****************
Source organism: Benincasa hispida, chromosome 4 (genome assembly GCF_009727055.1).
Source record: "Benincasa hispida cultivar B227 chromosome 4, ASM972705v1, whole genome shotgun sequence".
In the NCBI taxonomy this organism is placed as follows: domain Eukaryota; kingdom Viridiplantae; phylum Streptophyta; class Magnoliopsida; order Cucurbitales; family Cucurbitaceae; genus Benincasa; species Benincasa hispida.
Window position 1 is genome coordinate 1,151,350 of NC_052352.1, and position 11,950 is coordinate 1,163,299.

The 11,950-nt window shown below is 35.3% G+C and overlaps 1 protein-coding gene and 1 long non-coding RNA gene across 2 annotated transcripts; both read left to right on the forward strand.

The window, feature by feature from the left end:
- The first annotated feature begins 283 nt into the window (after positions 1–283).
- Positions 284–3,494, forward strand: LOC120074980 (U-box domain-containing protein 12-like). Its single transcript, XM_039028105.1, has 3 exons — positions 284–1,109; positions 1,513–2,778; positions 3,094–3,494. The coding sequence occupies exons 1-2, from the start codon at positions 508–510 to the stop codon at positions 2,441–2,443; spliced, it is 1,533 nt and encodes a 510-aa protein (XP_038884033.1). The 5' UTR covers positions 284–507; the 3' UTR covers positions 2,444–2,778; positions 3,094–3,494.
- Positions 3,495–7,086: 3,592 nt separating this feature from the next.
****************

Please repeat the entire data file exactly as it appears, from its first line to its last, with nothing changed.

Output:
Source organism: Benincasa hispida, chromosome 4 (genome assembly GCF_009727055.1).
Source record: "Benincasa hispida cultivar B227 chromosome 4, ASM972705v1, whole genome shotgun sequence".
In the NCBI taxonomy this organism is placed as follows: domain Eukaryota; kingdom Viridiplantae; phylum Streptophyta; class Magnoliopsida; order Cucurbitales; family Cucurbitaceae; genus Benincasa; species Benincasa hispida.
Window position 1 is genome coordinate 1,151,350 of NC_052352.1, and position 11,950 is coordinate 1,163,299.

The 11,950-nt window shown below is 35.3% G+C and overlaps 1 protein-coding gene and 1 long non-coding RNA gene across 2 annotated transcripts; both read left to right on the forward strand.

The window, feature by feature from the left end:
- The first annotated feature begins 283 nt into the window (after positions 1–283).
- Positions 284–3,494, forward strand: LOC120074980 (U-box domain-containing protein 12-like). Its single transcript, XM_039028105.1, has 3 exons — positions 284–1,109; positions 1,513–2,778; positions 3,094–3,494. The coding sequence occupies exons 1-2, from the start codon at positions 508–510 to the stop codon at positions 2,441–2,443; spliced, it is 1,533 nt and encodes a 510-aa protein (XP_038884033.1). The 5' UTR covers positions 284–507; the 3' UTR covers positions 2,444–2,778; positions 3,094–3,494.
- Positions 3,495–7,086: 3,592 nt separating this feature from the next.